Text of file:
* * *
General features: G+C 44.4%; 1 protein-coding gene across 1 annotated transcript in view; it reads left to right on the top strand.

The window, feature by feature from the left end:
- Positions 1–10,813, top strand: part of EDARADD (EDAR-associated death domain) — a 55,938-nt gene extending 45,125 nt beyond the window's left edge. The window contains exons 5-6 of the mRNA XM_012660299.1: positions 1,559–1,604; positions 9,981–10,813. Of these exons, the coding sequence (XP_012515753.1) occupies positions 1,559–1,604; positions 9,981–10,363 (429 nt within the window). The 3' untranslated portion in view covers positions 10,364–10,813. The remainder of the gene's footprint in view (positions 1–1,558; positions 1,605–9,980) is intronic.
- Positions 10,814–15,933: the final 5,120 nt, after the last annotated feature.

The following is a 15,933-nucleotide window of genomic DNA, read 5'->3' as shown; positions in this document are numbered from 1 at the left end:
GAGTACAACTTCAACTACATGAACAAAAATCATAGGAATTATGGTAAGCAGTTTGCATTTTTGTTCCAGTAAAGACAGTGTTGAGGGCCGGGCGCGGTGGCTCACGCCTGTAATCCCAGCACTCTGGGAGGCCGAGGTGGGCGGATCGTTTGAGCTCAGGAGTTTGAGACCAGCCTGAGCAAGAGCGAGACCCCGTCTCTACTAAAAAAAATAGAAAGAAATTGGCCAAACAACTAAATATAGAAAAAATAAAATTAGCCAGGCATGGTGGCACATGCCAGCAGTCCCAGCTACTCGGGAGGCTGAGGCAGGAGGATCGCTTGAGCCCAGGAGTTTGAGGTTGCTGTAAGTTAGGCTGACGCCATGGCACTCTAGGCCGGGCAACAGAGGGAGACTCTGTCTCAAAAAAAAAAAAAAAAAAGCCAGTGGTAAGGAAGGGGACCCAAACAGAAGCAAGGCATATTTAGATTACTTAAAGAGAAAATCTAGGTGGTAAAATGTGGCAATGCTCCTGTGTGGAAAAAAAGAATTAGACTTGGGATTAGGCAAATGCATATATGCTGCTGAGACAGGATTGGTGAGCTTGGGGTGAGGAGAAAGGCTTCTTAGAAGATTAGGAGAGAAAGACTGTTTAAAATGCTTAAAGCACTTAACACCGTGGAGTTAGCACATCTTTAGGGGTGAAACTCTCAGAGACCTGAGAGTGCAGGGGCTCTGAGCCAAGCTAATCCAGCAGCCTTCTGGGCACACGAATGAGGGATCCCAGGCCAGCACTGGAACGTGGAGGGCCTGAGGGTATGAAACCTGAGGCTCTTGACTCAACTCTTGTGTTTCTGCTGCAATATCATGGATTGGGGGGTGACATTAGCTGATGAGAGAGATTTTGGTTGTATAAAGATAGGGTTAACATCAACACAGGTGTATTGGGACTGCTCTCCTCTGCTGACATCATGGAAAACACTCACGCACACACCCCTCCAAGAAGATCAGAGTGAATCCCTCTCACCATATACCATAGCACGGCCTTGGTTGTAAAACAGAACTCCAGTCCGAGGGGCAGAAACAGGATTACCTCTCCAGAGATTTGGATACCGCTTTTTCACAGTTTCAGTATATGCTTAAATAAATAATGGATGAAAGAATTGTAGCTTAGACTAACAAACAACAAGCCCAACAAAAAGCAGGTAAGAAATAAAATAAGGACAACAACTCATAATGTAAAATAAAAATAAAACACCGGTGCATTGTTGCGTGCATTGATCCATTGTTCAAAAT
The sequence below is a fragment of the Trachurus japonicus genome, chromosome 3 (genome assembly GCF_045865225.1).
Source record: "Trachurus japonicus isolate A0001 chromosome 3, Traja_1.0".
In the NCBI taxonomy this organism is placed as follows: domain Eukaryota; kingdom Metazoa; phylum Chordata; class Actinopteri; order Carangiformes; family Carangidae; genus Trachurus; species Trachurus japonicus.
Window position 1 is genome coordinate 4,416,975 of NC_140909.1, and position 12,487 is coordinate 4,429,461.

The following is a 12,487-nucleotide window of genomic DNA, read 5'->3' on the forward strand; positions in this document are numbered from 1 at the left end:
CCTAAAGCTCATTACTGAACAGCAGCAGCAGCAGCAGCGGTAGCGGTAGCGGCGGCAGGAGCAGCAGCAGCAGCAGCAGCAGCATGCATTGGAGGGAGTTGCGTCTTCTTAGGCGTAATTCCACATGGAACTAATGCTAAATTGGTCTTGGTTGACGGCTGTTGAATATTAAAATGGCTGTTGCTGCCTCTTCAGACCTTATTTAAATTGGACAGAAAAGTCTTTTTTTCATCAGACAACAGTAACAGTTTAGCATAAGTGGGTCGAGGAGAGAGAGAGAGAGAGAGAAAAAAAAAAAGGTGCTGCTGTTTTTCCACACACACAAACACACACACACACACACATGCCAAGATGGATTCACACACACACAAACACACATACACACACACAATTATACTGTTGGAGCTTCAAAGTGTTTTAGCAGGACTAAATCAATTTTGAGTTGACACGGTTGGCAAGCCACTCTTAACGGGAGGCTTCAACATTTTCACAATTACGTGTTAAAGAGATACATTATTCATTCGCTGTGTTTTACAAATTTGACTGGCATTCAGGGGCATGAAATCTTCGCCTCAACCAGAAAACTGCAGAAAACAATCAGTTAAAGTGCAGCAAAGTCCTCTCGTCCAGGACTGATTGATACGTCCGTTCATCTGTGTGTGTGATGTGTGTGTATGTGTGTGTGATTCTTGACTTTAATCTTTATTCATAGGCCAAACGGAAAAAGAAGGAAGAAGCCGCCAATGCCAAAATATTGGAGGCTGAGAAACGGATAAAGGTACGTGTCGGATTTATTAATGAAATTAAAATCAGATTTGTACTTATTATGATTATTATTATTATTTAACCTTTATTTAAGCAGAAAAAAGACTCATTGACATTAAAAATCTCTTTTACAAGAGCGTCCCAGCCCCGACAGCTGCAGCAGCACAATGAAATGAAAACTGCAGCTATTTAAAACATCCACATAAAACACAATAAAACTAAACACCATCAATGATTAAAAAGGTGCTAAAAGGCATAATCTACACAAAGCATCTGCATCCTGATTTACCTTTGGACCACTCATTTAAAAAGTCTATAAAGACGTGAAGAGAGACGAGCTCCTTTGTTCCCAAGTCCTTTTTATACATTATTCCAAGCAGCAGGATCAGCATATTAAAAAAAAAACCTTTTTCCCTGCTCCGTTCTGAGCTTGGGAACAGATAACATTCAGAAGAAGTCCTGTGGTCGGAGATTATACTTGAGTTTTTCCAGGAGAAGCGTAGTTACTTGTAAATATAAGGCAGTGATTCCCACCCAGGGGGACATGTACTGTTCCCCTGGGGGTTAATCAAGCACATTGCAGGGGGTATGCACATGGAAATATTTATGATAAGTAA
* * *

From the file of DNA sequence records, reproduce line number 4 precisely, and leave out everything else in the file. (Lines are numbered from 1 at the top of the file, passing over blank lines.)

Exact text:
- Positions 10,814–15,933: the final 5,120 nt, after the last annotated feature.